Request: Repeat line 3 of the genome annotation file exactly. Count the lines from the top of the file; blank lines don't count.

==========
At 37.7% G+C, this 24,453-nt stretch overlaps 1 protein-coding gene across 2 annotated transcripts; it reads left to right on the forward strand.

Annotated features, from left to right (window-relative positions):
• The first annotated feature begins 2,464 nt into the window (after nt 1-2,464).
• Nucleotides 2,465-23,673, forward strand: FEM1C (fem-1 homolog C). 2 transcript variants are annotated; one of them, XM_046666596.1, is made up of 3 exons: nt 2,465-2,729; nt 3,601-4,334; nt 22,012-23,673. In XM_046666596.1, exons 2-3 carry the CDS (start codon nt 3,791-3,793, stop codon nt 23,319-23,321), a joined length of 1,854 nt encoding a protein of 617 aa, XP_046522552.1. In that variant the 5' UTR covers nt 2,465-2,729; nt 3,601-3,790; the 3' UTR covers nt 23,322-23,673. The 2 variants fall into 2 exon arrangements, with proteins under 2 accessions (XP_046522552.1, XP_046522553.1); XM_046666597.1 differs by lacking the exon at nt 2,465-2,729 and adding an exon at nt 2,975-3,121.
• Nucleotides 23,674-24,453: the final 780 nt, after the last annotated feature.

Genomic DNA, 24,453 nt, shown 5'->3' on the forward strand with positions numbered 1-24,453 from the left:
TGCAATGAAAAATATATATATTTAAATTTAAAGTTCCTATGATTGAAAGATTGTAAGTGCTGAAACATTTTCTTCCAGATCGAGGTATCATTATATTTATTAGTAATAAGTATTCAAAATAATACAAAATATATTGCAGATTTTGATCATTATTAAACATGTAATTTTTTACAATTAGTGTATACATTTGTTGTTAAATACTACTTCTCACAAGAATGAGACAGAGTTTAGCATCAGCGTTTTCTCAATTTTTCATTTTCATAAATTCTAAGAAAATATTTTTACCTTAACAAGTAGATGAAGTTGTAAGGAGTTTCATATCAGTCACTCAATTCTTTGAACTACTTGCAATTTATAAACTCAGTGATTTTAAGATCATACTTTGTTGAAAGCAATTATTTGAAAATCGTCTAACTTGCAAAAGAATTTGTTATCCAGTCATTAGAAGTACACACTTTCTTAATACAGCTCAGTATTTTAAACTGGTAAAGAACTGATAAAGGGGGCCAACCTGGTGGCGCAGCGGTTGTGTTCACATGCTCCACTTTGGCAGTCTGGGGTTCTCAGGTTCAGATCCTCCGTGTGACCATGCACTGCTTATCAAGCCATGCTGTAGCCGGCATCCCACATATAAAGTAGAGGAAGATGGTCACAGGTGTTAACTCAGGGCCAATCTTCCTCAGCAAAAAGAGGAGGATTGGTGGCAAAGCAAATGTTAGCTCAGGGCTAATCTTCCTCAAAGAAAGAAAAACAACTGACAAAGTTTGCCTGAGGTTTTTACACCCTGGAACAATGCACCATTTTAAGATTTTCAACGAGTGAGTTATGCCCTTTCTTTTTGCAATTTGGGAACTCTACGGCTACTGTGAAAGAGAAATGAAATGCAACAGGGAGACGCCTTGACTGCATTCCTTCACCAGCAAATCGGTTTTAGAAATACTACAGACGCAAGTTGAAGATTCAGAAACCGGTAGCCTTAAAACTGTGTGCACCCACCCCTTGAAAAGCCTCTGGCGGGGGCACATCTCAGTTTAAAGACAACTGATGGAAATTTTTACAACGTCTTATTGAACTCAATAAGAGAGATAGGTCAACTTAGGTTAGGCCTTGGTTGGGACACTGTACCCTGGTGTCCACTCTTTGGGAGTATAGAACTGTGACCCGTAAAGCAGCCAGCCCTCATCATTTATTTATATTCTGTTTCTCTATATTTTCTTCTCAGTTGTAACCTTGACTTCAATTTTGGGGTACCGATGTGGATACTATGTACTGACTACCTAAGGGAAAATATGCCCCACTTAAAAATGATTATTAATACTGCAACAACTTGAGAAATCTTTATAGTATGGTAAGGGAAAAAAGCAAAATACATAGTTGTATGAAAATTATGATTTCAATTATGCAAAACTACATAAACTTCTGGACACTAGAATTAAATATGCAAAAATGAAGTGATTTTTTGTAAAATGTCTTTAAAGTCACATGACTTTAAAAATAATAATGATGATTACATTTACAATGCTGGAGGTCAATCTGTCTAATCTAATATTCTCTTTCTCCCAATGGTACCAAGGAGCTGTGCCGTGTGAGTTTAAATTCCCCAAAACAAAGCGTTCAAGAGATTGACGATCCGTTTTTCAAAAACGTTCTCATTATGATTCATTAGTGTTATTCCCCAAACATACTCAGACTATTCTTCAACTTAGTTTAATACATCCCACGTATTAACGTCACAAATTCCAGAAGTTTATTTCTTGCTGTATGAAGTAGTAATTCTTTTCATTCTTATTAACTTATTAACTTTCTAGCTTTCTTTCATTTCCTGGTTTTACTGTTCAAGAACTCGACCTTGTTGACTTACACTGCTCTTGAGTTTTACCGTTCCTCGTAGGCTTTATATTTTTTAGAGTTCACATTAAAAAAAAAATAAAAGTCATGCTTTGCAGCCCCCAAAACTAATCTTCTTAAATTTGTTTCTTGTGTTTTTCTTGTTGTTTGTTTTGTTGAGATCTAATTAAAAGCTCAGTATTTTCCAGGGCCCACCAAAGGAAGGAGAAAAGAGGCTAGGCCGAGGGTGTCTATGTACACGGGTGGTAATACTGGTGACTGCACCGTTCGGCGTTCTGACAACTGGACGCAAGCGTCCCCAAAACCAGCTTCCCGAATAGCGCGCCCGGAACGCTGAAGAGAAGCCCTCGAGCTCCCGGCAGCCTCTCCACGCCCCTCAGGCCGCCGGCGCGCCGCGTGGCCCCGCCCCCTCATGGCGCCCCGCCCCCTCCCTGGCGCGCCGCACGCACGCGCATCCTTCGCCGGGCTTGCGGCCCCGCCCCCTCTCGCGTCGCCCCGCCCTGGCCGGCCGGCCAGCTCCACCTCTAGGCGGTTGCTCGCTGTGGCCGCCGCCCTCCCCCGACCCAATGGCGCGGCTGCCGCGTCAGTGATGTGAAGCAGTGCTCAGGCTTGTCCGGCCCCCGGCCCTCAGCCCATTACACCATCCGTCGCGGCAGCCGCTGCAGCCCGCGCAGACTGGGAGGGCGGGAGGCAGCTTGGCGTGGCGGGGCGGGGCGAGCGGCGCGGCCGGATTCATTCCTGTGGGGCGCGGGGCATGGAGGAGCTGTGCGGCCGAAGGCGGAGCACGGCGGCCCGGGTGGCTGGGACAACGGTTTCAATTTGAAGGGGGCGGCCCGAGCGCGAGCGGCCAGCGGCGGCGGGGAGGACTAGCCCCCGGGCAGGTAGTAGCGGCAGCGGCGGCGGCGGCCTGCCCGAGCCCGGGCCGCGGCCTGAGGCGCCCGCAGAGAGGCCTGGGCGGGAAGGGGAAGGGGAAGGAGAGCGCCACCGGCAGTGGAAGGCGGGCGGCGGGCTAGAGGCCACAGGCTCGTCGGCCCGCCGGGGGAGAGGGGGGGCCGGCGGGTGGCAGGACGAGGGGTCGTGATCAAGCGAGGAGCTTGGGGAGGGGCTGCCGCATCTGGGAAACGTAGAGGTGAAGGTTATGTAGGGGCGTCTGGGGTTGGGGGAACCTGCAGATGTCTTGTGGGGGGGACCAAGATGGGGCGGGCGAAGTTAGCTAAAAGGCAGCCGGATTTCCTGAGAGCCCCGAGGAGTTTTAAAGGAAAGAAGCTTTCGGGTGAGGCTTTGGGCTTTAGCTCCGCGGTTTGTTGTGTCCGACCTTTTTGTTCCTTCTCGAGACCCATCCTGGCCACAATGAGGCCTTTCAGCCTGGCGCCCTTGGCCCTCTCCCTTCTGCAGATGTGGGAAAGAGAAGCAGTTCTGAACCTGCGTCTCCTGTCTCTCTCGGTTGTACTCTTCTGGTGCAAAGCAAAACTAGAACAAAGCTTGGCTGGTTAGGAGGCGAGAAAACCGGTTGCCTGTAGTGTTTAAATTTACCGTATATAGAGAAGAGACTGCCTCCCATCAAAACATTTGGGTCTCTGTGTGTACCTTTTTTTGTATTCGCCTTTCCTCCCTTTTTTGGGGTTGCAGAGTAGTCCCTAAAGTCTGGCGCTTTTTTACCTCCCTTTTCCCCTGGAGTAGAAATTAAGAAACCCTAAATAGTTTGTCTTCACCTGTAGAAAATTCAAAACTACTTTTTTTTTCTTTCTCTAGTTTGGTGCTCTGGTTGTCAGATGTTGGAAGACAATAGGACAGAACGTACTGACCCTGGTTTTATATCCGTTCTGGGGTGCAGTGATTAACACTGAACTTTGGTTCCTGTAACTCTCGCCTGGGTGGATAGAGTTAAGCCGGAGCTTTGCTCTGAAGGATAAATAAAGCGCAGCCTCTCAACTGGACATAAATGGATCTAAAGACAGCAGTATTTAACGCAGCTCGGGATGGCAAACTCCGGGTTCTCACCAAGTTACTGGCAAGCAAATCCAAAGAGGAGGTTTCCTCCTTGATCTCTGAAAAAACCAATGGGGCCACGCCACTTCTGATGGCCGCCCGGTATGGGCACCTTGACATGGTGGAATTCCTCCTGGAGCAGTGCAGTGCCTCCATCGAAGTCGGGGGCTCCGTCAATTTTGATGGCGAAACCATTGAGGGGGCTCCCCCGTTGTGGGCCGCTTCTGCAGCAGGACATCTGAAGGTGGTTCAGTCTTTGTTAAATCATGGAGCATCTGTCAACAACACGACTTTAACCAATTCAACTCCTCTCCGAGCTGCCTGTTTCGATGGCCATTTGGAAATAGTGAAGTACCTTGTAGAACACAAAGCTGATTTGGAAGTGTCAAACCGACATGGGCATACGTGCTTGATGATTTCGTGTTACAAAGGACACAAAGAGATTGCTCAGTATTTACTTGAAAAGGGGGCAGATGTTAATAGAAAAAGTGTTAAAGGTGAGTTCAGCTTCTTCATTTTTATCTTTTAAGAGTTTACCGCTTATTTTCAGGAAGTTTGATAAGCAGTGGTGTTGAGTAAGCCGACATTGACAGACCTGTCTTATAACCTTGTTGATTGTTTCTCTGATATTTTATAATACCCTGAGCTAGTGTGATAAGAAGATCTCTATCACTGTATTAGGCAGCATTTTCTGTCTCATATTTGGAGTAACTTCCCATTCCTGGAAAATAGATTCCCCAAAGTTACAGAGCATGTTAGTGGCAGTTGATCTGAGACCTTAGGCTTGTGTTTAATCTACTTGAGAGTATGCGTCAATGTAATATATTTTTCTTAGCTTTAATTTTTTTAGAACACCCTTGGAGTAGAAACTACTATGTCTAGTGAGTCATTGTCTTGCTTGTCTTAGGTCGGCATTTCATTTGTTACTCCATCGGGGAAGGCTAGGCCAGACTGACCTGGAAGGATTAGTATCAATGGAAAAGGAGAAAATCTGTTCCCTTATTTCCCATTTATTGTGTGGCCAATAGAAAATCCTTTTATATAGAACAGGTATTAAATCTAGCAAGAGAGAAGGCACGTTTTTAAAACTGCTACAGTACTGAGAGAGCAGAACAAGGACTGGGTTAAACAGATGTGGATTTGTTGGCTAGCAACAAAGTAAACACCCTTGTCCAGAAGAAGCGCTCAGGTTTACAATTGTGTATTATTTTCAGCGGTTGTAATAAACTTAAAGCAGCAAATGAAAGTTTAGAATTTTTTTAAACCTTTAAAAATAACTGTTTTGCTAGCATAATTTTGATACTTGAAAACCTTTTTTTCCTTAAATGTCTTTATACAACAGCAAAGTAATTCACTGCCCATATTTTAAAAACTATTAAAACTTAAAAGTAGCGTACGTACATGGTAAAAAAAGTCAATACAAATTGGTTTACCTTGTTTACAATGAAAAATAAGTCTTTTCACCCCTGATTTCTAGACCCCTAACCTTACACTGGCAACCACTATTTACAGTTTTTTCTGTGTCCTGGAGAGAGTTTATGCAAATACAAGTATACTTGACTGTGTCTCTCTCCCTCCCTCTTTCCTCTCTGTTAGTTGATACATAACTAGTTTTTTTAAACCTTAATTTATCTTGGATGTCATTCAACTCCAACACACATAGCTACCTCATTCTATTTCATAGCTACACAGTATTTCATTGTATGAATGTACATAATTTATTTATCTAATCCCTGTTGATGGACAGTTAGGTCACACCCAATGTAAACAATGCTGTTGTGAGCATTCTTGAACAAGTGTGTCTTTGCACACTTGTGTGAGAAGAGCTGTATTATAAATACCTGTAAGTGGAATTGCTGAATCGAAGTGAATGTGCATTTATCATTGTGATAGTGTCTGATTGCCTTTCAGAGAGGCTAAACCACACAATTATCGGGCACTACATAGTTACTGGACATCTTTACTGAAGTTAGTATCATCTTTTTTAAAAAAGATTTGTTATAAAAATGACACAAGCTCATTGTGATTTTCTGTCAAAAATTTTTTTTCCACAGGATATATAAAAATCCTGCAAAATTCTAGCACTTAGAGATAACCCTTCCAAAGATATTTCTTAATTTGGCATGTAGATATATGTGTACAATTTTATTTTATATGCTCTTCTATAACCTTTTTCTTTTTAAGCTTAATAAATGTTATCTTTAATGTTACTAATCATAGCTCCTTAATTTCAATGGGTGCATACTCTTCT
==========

• The first annotated feature begins 2,464 nt into the window (after nt 1-2,464).